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What LGBTQ community, allies say are 'misconceptions' about transgender care

Several bills rolling through the Alabama legislature have negative impacts on the lives and mental well-being of the state's transgender community.

HUNTSVILLE, Ala. — Multiple bills currently making their way through the Alabama legislature could negatively affect the lives of Lesbian, Gay, Bisexual, Transgender and Queer (LGBTQ) people across the state. Though none have been signed into law at this juncture, there are concerns from that community about the future, plus misconceptions regarding these groups that the bills aren't helping.

"I love my state," said Beck Boggs, who identifies as a non-binary, androgynous lesbian. "I wish my state loved me back," they added.

Psychologist Sarah Mulder considers herself an ally to the LGBTQ community. "I would estimate roughly 85-90 percent of my caseload is LGBTQ+," she said.

Mulder has particular expertise in gender-affirming care, one of the topics singled out in the recent swath of proposed laws. She says it's normal for the legislation to come up in discussion with her clients.

She says most of what she hears from them is "a lot of anger, a lot of feelings of powerlessness, extreme anxiety and fear."

"It feels like the legislation that has come through has really impacted the morale of the LGBT community," Boggs added.

Currently under consideration in Montgomery is House Bill 401. If passed, it would add Alabama to the growing list of states attempting an outright ban on drag performances in public. It was introduced by six legislators from central and north Alabama who want to label such performances as "obscene."

"How do you cognitively define what a woman is or what it is to be a performer, an entertainer?" Boggs argued. "I've been in theater all my life. If I'm wearing makeup and performing in the role of a woman who's performing as a man, what does that mean? Is that drag? Is that banned?"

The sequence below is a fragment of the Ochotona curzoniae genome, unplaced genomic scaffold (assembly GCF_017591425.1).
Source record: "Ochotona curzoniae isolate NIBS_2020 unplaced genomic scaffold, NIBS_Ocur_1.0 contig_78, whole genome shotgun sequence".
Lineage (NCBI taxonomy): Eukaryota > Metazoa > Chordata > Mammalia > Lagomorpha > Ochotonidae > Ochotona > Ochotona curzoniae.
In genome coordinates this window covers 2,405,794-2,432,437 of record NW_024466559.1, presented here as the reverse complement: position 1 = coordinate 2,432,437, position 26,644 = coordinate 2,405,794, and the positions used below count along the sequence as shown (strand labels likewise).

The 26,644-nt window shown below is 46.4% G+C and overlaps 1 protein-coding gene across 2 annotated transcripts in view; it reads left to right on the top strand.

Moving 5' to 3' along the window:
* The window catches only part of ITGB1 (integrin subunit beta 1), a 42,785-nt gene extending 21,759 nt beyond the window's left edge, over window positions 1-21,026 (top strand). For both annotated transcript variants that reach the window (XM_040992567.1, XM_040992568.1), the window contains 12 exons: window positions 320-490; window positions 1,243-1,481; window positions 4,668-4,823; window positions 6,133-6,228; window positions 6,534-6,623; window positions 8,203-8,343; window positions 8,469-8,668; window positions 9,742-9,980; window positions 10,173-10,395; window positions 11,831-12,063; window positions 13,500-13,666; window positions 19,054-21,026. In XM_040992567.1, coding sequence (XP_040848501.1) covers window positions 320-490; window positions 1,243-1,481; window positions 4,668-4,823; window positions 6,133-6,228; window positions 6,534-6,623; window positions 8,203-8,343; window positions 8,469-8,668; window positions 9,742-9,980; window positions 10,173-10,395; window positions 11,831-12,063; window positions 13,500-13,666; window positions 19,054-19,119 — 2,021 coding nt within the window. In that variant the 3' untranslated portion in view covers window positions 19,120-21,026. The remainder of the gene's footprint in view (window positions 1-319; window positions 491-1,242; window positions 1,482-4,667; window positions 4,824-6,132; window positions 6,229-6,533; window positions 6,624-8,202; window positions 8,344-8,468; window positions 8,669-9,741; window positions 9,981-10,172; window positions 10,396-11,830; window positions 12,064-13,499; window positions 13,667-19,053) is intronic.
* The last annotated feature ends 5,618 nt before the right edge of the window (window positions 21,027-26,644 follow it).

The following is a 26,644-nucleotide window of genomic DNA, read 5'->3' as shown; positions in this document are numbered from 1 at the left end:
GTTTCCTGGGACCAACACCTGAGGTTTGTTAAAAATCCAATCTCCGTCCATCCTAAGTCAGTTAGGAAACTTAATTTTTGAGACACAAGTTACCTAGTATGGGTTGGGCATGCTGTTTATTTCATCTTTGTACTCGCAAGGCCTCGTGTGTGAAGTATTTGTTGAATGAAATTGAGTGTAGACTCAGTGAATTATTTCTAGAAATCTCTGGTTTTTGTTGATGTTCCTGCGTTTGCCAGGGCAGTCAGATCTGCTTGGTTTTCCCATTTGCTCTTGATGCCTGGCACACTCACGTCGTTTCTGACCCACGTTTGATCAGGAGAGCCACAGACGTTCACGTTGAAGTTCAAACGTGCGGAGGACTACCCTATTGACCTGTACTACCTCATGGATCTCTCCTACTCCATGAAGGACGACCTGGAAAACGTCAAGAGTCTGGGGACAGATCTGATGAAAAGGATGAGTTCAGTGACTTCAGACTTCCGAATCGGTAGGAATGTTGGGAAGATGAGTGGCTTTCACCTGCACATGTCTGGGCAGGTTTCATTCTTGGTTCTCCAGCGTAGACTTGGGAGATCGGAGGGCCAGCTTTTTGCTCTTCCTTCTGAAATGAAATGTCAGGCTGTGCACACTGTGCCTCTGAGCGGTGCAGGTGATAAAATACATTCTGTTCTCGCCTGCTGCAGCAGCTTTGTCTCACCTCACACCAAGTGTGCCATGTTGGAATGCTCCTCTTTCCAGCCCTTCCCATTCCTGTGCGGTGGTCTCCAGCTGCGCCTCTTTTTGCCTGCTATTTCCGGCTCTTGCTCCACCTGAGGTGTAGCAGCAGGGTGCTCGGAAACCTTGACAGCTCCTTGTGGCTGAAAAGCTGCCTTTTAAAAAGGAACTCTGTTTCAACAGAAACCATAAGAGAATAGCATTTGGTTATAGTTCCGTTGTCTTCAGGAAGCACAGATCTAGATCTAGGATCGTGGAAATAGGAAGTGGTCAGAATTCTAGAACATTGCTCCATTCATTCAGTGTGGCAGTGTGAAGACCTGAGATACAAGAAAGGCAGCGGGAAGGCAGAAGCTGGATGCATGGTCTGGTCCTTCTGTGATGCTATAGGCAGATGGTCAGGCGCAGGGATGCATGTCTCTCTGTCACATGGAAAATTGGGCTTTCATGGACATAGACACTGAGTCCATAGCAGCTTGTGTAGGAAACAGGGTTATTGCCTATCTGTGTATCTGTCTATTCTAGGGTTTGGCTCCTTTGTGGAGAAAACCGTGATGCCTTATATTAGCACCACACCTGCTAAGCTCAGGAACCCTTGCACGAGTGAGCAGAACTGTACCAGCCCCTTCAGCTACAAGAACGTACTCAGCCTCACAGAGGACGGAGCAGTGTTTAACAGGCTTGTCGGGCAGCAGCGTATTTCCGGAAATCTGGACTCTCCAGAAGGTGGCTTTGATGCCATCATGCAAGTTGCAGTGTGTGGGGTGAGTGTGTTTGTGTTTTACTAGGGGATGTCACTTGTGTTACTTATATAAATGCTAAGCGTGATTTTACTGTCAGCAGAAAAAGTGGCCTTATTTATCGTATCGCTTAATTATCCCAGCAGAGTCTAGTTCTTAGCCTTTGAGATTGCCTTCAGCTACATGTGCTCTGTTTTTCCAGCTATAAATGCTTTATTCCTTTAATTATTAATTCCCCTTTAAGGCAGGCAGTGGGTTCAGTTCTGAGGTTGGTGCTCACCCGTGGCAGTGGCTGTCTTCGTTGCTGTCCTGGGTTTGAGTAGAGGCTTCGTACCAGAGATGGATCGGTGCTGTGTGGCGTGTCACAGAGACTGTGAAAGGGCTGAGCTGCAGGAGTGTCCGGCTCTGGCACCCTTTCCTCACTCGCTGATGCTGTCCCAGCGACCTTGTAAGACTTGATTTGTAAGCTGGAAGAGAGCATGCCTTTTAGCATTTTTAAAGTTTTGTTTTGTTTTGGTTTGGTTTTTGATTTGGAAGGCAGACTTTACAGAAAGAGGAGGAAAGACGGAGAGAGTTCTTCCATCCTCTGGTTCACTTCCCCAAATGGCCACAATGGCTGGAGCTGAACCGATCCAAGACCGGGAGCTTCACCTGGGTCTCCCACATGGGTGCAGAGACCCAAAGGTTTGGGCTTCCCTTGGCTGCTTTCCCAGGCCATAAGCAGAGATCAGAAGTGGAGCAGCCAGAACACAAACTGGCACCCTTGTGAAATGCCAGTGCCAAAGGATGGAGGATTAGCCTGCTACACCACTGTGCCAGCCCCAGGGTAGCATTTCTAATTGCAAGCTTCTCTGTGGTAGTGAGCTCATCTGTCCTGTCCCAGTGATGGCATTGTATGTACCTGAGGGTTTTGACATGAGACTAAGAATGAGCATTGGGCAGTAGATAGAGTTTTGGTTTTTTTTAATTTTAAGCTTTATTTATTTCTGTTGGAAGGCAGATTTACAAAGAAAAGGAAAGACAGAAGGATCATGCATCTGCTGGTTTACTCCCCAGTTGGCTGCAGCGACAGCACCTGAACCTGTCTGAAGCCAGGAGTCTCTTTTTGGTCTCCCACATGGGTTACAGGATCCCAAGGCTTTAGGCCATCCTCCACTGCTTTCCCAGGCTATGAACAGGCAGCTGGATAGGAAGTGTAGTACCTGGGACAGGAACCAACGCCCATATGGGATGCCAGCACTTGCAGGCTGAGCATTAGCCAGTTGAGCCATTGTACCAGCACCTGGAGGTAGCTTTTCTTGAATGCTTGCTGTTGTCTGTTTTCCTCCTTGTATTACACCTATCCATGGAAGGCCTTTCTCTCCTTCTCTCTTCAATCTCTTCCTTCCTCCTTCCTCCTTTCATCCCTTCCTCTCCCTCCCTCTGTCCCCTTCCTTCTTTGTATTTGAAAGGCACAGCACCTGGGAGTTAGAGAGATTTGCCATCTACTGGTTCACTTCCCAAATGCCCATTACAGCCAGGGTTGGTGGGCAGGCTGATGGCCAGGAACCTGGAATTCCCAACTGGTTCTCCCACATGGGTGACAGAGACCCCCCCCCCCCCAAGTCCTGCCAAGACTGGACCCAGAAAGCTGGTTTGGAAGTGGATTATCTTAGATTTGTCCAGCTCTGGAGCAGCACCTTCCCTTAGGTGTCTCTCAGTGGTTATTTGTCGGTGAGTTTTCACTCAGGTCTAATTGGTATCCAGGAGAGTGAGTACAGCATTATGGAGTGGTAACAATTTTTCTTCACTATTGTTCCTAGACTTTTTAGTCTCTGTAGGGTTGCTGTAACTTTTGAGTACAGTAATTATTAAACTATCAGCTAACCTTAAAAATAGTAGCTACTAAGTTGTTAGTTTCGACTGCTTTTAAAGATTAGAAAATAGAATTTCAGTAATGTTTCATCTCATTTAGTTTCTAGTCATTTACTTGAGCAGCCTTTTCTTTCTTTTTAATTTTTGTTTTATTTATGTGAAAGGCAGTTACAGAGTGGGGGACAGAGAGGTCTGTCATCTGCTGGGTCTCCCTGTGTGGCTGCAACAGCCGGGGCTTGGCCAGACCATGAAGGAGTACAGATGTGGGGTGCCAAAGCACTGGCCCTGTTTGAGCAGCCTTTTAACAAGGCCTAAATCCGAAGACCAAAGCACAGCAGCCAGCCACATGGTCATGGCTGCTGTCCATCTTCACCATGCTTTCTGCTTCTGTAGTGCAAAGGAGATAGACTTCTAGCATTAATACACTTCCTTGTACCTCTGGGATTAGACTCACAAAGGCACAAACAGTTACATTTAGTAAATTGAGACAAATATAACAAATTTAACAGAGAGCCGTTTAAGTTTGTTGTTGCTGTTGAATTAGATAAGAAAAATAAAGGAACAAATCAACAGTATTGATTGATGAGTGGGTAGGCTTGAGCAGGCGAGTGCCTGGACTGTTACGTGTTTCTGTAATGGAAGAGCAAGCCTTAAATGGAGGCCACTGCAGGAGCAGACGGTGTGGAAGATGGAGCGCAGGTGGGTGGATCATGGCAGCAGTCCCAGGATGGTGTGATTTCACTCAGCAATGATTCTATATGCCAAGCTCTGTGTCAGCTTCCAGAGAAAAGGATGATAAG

"So many of my clients are deeply afraid of how that law may be enacted in practice," said Mulder. "A client who dresses and affirms herself femininely but was assigned male at birth, is she going to be considered doing drag if she is out and going to a restaurant or walking down the street?"

Another bill focuses on limiting access to gender-affirming care, especially to younger people - a talking point that Mulder says has developed from a misconception that young children are receiving it at all.

According to the Association of American Medical Colleges, the term "gender-affirming care" is a collective name for services that can include medical, surgical, mental health, and non-medical treatments for people who are transgender and/or nonbinary.

The biggest misconception, Mulder said, is that this care, in particular, surgical treatments - are easy to access.

"There's a perception that somebody could just walk into their physician's office and walk out with a prescription for hormones or be signed up for surgery the next day. And that's simply not true."

In order to obtain surgery, which is considered the last step in transitioning, a person must first go through many rounds of therapy sessions.

"On average, by the time folks are receiving a prescription or going in for surgery, they've met anywhere from 2 to 3 doctoral level health professionals with expertise in the area  who are evaluating them, who are making sure that this is a safe and appropriate decision for their health care at this time," said Mulder.

Another misconception, she said, is that surgical treatment is allowed in adolescents.

"What is often touted, because it's so sensationalist in the media, is that kids are getting mutilated or having surgery, and that is simply not true."

In April 2022, Gov. Kay Ivey signed Alabama Senate Bill 184 into law, which prevents minors from receiving gender-affirming care - including puberty blockers, hormone therapy, and surgical intervention. However, Mulder pointed out, doctors do not perform this type of surgery on adolescents to begin with.

"Surgeons are not going to put a child down for surgery before their body is finished developing," she reiterated. "In general, the age is about 18 or 19 before surgeons [and] affirming providers are going to be considering gender-confirming surgery as an appropriate option."

In lay terms, a transgender minor, even with consent of the parent, will not receive gender-affirming surgery anywhere in the United States.

As Mulder and Boggs want to make clear, they say members of the LGBTQ community are just like everyone else, in that, "they want to raise their families. they want to go to school," Mulder said. "They want to be able to have family photos on their desks and to proudly talk about and live their lives just like anybody else."

"I want to eventually go back to school and get my master's," Boggs said, "take my kid to school in the mornings and drop him off. 

"I'm just a normal person."


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